Some of the most famous properties include Mayfair, Park Lane and Trafalgar Square. 

Advanced English Listening 3

Trafalgar square was completed in 1845, after John Nash had been commissioned two decades earlier by George the fourth to develop the Charring cross area. It is still owned by the royal family but is managed by the greater London Authority. 

While the square is a national treasure and tourist attraction, it is also used for political demonstrations, football victory celebrations and New Year’s Eve (though in recent years the end of year celebrations have shifted to the London Eye.) However, the autocratic mind-set of the nineteenth century meant that the large fountains were positioned so as to break up and physically divide political demonstrators. 

Since 1947, an enormous Christmas tree is erected every christmas. This is donated by the city of Oslo in Norway as gratitude for British assistance in World War II.

The name of the square comes from another war however. Few people know that the original name of this public space was “King William the Fourth’s Square.” However, George Ledwell proposed the name “Trafalgar Square” and it has been called so ever since. The battle of Trafalgar was in 1805 and saw the British decisively defeat the combined Spanish and French navies without losing a single ship. Nelson’s column was erected in honour of the naval commander of the battle, Horatio Nelson. There are four plinths at each corner of Trafalgar Square, each one with a statue. HMS Victory in a Glass Bottle, King George IV, Sir Henry Havelock, Sir Charles James Napier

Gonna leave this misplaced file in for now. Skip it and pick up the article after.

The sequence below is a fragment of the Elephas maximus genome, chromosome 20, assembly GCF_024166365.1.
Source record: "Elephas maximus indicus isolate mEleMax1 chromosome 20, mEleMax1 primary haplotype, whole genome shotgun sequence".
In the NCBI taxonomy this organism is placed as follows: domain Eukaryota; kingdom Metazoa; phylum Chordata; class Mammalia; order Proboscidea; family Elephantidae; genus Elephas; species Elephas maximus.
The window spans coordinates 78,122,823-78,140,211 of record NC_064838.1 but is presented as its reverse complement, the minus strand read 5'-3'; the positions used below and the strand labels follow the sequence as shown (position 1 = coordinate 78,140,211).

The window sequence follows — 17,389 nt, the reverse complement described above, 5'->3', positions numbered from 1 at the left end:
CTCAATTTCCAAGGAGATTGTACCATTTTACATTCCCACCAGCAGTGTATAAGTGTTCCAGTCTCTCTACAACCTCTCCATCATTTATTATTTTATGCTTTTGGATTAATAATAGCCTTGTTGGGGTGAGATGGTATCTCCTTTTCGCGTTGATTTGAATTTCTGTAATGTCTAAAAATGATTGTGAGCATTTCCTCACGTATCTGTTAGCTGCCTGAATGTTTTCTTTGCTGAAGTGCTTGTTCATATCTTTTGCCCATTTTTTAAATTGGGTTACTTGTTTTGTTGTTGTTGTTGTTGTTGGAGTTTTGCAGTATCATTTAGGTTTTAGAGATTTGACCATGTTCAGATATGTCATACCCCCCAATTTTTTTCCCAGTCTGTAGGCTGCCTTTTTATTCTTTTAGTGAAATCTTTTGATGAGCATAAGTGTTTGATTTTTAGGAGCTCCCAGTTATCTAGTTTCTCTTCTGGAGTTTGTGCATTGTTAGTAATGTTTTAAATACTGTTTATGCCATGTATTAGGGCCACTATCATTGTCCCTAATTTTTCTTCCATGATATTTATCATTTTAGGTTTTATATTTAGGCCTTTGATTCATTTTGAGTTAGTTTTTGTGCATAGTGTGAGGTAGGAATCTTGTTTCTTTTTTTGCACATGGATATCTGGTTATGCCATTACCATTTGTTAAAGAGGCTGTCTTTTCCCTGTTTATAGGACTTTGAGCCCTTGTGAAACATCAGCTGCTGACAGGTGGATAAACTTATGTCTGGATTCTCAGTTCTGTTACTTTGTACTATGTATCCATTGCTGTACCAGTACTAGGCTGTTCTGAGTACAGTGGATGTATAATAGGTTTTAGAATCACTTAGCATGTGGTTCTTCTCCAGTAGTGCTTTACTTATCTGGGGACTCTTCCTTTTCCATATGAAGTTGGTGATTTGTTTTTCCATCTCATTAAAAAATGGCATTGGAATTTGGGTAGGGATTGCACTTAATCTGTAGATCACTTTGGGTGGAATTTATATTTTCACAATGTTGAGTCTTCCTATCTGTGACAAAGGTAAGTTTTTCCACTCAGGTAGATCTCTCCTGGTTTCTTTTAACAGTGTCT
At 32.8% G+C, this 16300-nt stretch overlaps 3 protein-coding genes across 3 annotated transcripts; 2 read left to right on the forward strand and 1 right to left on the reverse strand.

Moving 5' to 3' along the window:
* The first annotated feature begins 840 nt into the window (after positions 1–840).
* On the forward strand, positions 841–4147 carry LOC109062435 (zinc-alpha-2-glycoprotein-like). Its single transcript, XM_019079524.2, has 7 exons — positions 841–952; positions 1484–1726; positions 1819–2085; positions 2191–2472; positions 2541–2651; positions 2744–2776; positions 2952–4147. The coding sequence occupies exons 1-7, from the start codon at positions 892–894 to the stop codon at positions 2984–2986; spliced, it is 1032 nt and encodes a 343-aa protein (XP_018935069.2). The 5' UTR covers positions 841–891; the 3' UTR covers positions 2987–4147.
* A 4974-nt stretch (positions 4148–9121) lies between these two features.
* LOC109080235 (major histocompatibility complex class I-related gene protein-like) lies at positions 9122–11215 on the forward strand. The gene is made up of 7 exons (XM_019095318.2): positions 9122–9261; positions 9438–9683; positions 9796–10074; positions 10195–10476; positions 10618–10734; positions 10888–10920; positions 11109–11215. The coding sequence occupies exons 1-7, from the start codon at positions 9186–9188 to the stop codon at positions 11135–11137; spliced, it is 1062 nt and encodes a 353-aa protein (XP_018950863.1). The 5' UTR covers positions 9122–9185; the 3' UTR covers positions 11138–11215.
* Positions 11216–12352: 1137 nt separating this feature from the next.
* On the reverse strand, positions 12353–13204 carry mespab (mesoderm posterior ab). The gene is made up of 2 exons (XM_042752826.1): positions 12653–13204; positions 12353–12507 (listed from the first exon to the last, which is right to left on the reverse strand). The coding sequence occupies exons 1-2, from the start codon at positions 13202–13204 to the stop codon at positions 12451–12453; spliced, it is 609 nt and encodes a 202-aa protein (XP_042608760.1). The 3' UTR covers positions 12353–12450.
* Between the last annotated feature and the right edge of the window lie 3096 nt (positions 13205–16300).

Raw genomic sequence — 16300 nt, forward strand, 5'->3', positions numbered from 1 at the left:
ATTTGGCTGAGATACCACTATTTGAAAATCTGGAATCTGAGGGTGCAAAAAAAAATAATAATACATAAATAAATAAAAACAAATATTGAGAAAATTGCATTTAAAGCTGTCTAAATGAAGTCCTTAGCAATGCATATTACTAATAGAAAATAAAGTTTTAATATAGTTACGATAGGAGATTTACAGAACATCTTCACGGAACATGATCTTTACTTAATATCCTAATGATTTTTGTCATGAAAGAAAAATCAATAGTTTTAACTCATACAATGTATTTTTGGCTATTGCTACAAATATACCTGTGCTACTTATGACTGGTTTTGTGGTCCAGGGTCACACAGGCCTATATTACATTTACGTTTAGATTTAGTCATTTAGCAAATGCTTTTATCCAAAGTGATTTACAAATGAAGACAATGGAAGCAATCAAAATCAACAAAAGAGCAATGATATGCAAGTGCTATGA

Advanced English Listening 4

Now of course, I should tell you about James Napier, but I think we’ve had enough of British warmongers and generals. Even as generals go, he wasn’t that interesting – his main achievement was to subdue and capture the Sindh Province of  Pakistan for the British empire. Much more interesting is the Scotsman John Napier, born in 1550 who, despite living hundreds of years before electronics was invented, was very important in the development of computer science. Why? Because he invented… or rather discovered… logarithms. The Logarithm of a given number is  the exponent by which its base has to be raised to produce that same number. And if you didn’t understand that explanation – don’t worry – neither did I. The important thing is this: not only are logarithms important in many types of program from computer modelling to imaging to cryptology, they were important because they showed that complex calculation could be done – not just in the mind – but in a physical object – in this case Napiers bones which led to the slide rule. This was a fundamental stepping stone to the computer.


Listening questions

    1. Using your knew knowledge explain what ‘radicalise’ means and how you know.
    2. What were the monopoly pieces though to represent?
    3. Who is responsible for the maintenance of Trafalgar square?
    4. What was James Napier’s principle contribution to computer science?



Listening answers

  1. To make radical. We know because the word is composed of ‘radicle’ plus ’ize’ which means ‘to make’ in Greek.
  2. Different industries, and that you are a magnate in that industry buying lots of properties.
  3. Greater London Authority.
  4. None, he was a general.